Chapter 1 (pdf)
Table 1.2 (single page) (also found in Chapter 1)
Figure 16.4 (pdf)
Figure 18.1 (pdf)
Figure 26.1 (pdf)
Figure 34.1 (pdf)
Kirkus review (external site)
It takes ten extra years or so to grow up these days. Many people in their twenties postpone adulthood for some time, while midlifers sometimes step away from their adult social roles for a while to revisit issues they may have abandoned in their youth.
This is the sort of thing that happens every time a culture makes a radical shift in its way of thinking. We don't know what happened when humans first started talking, and we don't know much about how literacy in the classical era affected young people, but we know that teens in the Renaissance in Europe, during a period when Europe was making a shift from semiliteracy to full literacy, behaved very similarly to twenty-somethings today - many of them went on walkabout, drifted from school to school, moved away from home, moved back in with parents, and postponed taking on an adult social role for up to a decade or more. Only they were ten years younger than the twenty-somethings of today.
The shift isn't just because the world is getting bigger and more complicated and it takes longer to master relevant practical skills. It's because whenever human culture acquires a new way of thinking - a new level of cognitive development - it takes an extra decade or so to get a handle on it. When you add literacy to a culture, you add linear thinking and abstract reasoning, which take time to grasp (there is no abstract reasoning in primitive preliterate cultures). And when you add the logic of complexity, as we are doing today, you are adding new types of logic that require a radical rethink of everything, which also takes time to grasp. And so it takes an extra ten years or so to grow up these days.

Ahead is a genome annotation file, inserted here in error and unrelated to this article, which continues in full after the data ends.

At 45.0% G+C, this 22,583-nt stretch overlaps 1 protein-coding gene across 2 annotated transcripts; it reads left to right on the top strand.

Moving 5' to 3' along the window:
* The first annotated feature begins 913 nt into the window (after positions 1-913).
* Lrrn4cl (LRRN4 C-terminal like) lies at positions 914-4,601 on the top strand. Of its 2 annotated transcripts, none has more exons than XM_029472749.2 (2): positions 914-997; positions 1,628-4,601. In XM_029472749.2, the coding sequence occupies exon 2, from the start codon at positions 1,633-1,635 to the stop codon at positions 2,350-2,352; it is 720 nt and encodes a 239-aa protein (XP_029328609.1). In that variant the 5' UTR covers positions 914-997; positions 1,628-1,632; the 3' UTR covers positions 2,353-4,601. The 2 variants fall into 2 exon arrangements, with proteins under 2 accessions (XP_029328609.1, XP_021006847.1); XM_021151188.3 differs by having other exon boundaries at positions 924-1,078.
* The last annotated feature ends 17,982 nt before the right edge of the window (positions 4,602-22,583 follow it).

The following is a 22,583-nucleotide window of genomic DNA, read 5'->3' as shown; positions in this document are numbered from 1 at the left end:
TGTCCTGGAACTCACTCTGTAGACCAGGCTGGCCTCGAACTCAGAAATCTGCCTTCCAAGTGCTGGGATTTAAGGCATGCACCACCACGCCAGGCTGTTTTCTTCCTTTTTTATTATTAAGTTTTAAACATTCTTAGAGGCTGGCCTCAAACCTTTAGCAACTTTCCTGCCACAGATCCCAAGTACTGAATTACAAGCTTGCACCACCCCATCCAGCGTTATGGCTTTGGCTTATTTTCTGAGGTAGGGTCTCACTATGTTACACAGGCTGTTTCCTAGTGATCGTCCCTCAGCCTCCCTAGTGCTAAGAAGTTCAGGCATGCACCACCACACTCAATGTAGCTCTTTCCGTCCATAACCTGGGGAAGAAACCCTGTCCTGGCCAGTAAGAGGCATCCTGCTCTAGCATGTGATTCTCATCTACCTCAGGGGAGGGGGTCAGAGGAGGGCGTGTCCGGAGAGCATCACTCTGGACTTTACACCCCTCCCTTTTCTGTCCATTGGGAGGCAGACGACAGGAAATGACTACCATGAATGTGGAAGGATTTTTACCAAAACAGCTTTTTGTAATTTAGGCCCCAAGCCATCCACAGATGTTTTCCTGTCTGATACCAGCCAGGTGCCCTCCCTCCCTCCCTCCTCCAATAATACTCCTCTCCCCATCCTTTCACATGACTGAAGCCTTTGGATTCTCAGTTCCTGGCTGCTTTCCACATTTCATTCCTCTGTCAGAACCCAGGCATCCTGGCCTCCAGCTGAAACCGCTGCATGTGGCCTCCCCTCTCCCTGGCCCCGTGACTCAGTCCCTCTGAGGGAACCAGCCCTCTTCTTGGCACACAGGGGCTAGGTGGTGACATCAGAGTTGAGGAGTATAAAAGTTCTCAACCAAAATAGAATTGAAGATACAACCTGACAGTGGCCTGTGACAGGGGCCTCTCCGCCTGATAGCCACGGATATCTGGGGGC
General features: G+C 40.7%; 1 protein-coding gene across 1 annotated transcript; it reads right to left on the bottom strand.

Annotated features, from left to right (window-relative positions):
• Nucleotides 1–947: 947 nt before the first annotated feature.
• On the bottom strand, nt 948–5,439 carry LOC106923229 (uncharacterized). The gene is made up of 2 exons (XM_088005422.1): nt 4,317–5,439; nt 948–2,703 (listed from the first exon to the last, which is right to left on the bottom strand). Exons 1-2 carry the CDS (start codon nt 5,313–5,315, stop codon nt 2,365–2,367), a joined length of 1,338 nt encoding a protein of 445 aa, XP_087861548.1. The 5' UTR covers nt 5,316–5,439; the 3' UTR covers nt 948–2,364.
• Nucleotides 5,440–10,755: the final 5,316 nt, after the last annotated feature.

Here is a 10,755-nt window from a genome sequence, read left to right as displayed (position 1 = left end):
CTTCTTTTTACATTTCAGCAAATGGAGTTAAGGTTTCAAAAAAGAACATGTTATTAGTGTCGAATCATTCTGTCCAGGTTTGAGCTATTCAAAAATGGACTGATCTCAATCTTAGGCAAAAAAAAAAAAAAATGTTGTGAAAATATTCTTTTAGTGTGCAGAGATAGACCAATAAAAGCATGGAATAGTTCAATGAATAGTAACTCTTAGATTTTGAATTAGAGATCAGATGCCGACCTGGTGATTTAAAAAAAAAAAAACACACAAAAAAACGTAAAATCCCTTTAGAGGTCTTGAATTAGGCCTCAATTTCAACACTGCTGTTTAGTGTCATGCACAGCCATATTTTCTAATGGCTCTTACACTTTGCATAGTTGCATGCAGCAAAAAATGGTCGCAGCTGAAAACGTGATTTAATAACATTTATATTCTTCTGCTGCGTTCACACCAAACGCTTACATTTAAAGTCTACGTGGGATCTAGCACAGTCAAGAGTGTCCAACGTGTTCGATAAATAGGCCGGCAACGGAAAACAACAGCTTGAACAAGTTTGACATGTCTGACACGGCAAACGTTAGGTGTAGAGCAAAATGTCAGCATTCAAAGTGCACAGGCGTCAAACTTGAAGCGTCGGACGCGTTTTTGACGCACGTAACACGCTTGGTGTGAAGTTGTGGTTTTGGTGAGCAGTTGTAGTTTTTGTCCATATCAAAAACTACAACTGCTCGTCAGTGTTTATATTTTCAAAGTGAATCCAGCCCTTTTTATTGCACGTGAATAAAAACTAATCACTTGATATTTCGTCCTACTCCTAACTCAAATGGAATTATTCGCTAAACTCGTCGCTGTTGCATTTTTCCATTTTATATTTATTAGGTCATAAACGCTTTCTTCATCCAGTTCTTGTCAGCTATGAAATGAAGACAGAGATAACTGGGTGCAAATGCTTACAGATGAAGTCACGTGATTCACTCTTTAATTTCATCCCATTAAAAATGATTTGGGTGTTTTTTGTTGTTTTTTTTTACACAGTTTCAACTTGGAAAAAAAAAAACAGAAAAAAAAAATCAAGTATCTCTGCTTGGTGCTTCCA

Part 1 of the book describes how children's minds make sense of the world. It includes summaries of the established cognitive developmental stages from the research of Piaget, Kohlberg, Selman, Fowler and others. It also includes a preliminary description of complex non-linear logic (it will take researchers decades to produce established stages paralleling the earlier ones, but this gives readers a basic overview), and a summary of some of the non-cognitive developmental issues that also come up in the midlife crisis.
Parts 2, 3 and 4 describe how civilization has evolved from primitive cultures, in which adults had the sophistication of seven-year-olds, at most, to classical and modern cultures, with a mental age of no more than sixteen (the ceiling on IQ tests), to the current emergence of complex logic in adult reasoning, using examples from books from each historical period and from a variety of cultures. These examples should make it fairly obvious that people didn't always think or act the way they do now, and that things are changing again. The final chapter summarizes the three stages of cultural development, each with its own definition of adulthood, and addresses the issue of the pain of cultural transition and how best to go about it.